The Philippines National Bureau of Investigations (NBI) has launched a wide ranging inquiry into medical clinics and health service providers associated with Philippine Health Insurance Corporation (PhilHealth).
The announcement came during a media briefing in Manila earlier today (June 13) during which three former employees of Quezon City-based WellMed Dialysis & Laboratory Center Corporation (WellMed) were presented following explosive accusations last week by the Philippine Daily Inquirer (Inquirer) of systematic corruption.
During the media briefing NBI deputy director for investigative services, Vincent A. De Guzman III, revealed that the NBI was investigating a wide range of businesses which bill PhilHealth for services. “We are also not singling out WellMed, we are also investigating the claims of other medical entities”, he said.
Last week the Inquirer published claims by former employees of Wellmed, a kidney treatment centre in Novaliches, Quezon City, alleging the company had forged the signatures of dead patients to make fraudulent claims against PhilHealth since 2016.
One of the whistleblowers, Edwin Roberto, alleged that PhilHealth continued to approve and release payments for a PhilHealth member, ‘Maria’, even after her death in March, 2016.
It was additionally claimed that WellMed had billed for patients who had yet to complete their treatment, robbing them of their medical benefits.
Mr Roberto was presented at today’s media briefing, along with fellow whistle-blower Liezel Aileen S. de Leon, and WellMed co-owner and vice president, Dr Bryan Christopher Sy.
PhilHealth executives next
The three have been charged with estafa (fraud), and falsification of documents, in what Mr De Guzman III described as an ongoing crime. WellMed was still submitting fraudulent claims up to June 7, the briefing heard.
Mr De Guzman III said that the next phase of the investigation by the NBI is allegations levelled at PhilHealth executives.
Yesterday, former health secretary Janette Garin, revealed that some doctors and officials of PhilHealth were/ are receiving up to PHP32,000 (about US$617) from the state insurance firm for each “ghost” treatment. PhilHealth were also paying for pneumonia and dengue treatments for bogus patients, she said.
The Inquirer’s report alleged that if PhilHealth’s payments for pneumonia from 2010 to 2018 are to be believed the infection has reached “epidemic proportions” in the Philippines, yet no outbreak has been declared by the Department of Health (DOH).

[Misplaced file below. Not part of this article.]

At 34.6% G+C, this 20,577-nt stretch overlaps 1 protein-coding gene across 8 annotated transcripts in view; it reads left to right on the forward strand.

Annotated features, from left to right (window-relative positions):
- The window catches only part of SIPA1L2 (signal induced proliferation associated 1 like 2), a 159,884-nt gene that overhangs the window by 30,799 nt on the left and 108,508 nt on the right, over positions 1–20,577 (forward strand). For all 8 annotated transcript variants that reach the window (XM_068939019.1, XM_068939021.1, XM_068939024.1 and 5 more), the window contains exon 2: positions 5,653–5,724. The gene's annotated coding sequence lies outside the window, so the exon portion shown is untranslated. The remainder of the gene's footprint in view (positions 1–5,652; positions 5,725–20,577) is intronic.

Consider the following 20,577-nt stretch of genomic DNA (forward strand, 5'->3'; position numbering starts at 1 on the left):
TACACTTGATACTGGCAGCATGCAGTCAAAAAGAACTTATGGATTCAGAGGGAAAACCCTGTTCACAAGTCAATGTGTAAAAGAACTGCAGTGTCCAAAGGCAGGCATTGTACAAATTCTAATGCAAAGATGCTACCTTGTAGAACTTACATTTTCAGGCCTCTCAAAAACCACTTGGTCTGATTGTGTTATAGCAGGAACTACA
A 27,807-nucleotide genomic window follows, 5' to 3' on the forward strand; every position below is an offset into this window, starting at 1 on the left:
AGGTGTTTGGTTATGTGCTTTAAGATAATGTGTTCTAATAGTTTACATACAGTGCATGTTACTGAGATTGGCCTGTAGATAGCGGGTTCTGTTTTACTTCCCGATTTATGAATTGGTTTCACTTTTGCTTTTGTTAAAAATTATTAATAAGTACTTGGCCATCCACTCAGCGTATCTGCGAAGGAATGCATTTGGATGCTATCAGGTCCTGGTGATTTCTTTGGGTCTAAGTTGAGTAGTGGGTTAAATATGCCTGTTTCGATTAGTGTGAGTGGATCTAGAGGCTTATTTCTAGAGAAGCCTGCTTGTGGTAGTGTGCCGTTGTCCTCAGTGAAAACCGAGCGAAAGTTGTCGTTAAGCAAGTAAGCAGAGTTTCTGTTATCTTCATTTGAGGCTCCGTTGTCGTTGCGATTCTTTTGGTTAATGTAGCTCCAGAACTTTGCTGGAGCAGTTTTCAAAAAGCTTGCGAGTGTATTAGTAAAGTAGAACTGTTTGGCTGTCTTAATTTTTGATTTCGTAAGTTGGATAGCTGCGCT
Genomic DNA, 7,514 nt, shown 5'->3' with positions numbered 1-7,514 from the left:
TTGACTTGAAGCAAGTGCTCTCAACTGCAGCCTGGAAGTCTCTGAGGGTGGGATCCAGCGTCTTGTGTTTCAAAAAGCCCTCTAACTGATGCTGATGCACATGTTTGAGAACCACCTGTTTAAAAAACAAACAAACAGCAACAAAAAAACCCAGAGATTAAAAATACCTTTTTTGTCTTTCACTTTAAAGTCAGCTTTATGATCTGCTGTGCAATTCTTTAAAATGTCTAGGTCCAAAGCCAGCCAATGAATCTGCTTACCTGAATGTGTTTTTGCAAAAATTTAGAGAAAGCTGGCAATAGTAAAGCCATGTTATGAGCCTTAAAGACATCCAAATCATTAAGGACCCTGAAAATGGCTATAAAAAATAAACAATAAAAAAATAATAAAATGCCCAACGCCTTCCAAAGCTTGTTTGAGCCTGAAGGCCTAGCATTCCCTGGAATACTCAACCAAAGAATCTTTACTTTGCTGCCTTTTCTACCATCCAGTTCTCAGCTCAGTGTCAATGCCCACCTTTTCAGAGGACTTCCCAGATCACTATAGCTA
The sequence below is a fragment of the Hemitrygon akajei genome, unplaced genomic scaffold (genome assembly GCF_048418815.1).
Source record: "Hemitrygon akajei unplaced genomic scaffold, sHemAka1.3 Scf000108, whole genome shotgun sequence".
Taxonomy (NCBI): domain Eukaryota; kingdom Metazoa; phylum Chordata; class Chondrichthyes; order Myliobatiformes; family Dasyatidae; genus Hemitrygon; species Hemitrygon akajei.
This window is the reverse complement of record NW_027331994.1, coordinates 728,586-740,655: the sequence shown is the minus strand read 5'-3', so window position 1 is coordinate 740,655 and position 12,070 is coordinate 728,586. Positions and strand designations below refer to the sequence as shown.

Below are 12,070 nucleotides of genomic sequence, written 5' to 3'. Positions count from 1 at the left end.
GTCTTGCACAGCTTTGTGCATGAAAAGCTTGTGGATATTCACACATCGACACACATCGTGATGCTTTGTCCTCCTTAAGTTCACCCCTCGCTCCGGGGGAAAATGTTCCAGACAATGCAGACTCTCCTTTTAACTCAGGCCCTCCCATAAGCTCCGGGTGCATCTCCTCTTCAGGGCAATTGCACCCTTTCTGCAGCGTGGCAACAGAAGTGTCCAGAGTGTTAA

All PhilHealth providers “being watched”
Reinforcing the wide-ranging nature of the NBI’s investigation, Ferdinand M Lavin, deputy director for Forensic Investigation Service, said practically any entity claiming reimbursement for medical services from PhilHealth is “being watched by the NBI and PhilHealth jointly”.
Last week as the scandal snow-balled, acting PhilHealth CEO, Roy Ferrer said the NBI and other authorities had launched a probe into “economic saboteurs”, but denied claims over-payments of PHP154 billion ($2.95 bln) over the past six years, describing excess payments as payments for “efficiency gains”.
PhilHealth had, Mr Ferrer admitted, filed 28 administrative cases against WellMed for misrepresentation and falsification of claims, with another 12 cases of fraudulent claims pending investigation.
While publicly backing Mr Ferrer and saying he did not have the “slightest doubt about his honesty”, on Monday President Rodrigo Duterte asked him and the PhilHealth board to resign. They did.
Universal health care
The scandal comes barely four months after President Duterte signed into law the Universal Health Care (UHC) Act (Republic Act No. 11223), automatically enrolling all Filipino citizens in the National Health Insurance Program (NHIP).
Following the Inquirier’s initial story a string of accusations over ghost treatments, over-charging, and charging for services not provided have been made.
While some have guestimated the level of fraud between 2013 and 2018 to be as high as PHP154 billion ($2.9 bln), earlier in the week Philippine Health Secretary Francisco Duque III hosed down speculation that the losses were so great.
At an “average value claim” of PHP10,000 (and excluding so-called efficiency payments), Mr Duque said the potential loss was more like PHP232 million ($4.5 mln), or about one per cent of the PHP433-billion ($8.3 bln) in total benefits paid over the same period.
According to a report by the Philippine Star, PhilHealth had paid a total of PHP47.2 billion ($906 mln) in claims up until the end of last month, compared to PHP38.4 billion ($737 mln) during the same period in 2018.
The media briefing today heard that arrest warrants had been issued for a further seven people associated with WellMed, including company physicians Porshia Natividad and Joemie Soriano, who are accused of signing the fraudulent claims.
Feature video CNN Philippines
- PhilHealth lost P154B to overpayments, fraud (Philippine Daily Inquirer)
- Duterte asks PhilHealth acting president, board members to resign (Rappler)
- NBI starts probe into alleged ‘ghost dialysis’ scam (GMA News)
- NBI arrests WellMed owner over ghost dialysis issue (Philippine Daily Inquirer)
Between November 2010 and February 2012 she was a staff writer at Daylight Online, Nigeria writing on health, fashion, and relationships. From 2010 – 2017 she worked as a freelance screen writer for ‘Nollywood’, Nigeria.
She joined AEC News Today in December 2016.